It's Not the Prices, Stupid! It's Supply
Where once producers' biggest worry was whether they would get a
decent price for their gas, the concern now is whether they can
produce enough to meet market demands.
Tom Brown Inc. President James D. Lightner predicts prices will
remain "healthy" over the next three to five years, "solidly above"
the $3 level, yet volatile. Speaking to a Rocky Mountain Natural
Gas Investment Forum last week in Denver, Lightner said he was more
concerned about having enough supply to meet gas demand in the
"Gas production is having a real challenge. All of these
increased drilling rigs are going to be great, and we need that,
but it's not going to provide this super big gas bump that's going
to take care of all the demand problems," he noted at the
investment forum, which was held in conjunction with the 12th
annual Colorado Oil and Gas Association conference last week.
"There's a lot of people who think the Rockies have more
resource potential [than other regions]. The question is, can you
find it and make money on it? These deep basins all have huge gas
kitchens in the bottoms. In 1995, we got 95 cents. You can't do
anything with that. This stuff that's deep is expensive to go get."
Tom Brown produces coal-bed methane (CBM) gas in the Powder River
Basin at "deeper depths than anybody understands," and at expensive
If the market drops those costs would not be covered. "I'll be
the first to say if gas prices went back to $1.50 Nymex, the
Rockies would be one of the first places I think that would slow
down," Lightner said. But he's not expecting this to happen anytime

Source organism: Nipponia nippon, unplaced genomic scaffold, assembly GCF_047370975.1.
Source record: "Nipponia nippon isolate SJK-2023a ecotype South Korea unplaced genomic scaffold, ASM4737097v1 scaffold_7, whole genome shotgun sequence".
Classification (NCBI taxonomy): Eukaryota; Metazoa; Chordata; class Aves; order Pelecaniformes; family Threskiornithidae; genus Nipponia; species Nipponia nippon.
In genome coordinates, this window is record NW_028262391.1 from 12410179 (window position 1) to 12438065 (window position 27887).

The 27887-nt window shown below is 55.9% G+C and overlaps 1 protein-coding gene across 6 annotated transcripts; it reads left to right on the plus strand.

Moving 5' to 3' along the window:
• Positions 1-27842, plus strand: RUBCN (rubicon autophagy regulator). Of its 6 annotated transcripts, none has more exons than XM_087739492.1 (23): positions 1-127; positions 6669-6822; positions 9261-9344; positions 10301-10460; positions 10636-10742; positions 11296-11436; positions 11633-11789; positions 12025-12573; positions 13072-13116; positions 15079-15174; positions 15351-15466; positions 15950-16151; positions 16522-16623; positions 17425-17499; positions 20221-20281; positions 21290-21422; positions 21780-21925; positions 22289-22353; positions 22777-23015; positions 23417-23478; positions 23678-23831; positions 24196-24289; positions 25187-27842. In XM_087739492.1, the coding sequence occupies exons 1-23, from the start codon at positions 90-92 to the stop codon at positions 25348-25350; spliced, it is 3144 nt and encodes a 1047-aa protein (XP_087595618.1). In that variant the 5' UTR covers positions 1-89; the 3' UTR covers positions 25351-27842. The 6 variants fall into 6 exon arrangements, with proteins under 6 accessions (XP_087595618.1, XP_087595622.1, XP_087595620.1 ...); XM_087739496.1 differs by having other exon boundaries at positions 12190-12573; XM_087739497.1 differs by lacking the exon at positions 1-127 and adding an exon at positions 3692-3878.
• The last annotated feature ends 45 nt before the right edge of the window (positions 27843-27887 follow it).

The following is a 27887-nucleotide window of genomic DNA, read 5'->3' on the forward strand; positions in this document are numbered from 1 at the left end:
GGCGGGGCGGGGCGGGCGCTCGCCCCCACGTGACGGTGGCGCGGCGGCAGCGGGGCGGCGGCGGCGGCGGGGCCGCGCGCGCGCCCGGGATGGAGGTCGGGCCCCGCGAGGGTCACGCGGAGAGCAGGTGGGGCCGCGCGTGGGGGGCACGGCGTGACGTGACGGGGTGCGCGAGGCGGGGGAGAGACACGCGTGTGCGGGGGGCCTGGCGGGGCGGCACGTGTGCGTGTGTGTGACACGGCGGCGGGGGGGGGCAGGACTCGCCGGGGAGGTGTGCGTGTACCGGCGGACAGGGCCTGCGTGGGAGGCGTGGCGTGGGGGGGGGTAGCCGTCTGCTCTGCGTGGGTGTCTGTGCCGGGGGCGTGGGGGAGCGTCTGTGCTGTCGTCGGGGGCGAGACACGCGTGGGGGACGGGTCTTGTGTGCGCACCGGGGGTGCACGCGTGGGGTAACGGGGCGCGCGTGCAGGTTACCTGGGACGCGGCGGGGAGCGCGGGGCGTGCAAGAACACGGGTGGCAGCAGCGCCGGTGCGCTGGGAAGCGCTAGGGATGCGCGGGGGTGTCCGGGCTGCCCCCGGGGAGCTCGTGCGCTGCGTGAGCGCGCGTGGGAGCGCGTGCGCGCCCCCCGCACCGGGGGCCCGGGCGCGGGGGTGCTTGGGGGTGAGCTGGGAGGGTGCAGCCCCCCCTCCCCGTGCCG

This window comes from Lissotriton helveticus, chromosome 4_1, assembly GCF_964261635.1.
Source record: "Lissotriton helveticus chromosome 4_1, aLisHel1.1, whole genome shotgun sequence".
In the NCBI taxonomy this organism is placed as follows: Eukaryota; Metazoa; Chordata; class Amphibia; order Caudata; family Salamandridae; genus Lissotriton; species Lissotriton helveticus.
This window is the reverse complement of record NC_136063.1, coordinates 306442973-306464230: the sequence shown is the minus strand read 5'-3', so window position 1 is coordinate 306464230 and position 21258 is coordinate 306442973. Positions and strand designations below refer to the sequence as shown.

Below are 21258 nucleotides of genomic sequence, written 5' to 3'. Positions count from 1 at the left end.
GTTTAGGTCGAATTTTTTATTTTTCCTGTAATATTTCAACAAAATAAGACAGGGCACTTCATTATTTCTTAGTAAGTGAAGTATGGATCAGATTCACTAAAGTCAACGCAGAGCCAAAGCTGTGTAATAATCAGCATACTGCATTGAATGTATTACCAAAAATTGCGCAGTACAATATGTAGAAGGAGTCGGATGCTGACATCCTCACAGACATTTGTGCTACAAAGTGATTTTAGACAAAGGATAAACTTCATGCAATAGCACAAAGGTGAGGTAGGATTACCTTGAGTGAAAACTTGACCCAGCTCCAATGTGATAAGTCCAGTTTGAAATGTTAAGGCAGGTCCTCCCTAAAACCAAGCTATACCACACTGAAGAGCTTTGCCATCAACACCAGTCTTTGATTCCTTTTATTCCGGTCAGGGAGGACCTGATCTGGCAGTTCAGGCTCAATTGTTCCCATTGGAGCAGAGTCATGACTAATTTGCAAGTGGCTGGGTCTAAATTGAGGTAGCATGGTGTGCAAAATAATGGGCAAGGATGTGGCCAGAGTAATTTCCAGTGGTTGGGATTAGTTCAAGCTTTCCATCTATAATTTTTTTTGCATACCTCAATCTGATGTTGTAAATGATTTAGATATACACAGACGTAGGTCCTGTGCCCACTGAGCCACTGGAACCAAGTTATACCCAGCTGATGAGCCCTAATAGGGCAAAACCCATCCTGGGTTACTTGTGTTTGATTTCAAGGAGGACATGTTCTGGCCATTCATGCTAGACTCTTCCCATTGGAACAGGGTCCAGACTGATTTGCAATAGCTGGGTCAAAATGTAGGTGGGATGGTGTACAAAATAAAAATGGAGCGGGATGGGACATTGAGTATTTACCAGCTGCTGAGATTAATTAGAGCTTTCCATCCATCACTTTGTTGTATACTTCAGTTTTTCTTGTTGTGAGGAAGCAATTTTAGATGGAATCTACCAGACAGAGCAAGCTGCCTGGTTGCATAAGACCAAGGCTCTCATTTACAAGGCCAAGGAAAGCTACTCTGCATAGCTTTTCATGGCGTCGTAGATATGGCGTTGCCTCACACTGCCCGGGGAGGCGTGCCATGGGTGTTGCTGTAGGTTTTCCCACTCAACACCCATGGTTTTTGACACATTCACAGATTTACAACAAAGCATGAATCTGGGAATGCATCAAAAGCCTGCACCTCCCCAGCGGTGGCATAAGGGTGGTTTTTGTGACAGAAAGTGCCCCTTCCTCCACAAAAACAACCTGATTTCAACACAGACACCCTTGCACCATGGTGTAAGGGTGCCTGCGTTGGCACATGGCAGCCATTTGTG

soon. "I really think that the entire U.S. has entered into an
entirely different era of natural gas prices than it's seen in the
The Denver-based independent producer also is drilling and
exploring for natural gas and oil in such places as the Wind River
Basin, White River Dome, Permian Basin and Piceance. Its production
during the first quarter of this year was 158 MMcfe/d. Lightner
anticipates the industry should be "really [be] surprised" by the
company's volumes for the second quarter.
"We have a much better quality of portfolio, a more diversified
portfolio than this company has ever had," he noted. He's also
excited about the company's prospects in Canada. "Most of the stuff
in Canada I can't even tell you about yet. But we got a lot of neat
things going on there that hopefully by next quarter we're going to
be able to talk about the specifics," he told NGI.
"If there's been some criticisms of [Tom Brown] in the past,
it's that it didn't move fast enough," Lightner said. Investors and
analysts have said, "I don't give a darn about your hundreds of
acres [in basins]. Get the gas out of it. Quit promising this
Susan Parker, Denver
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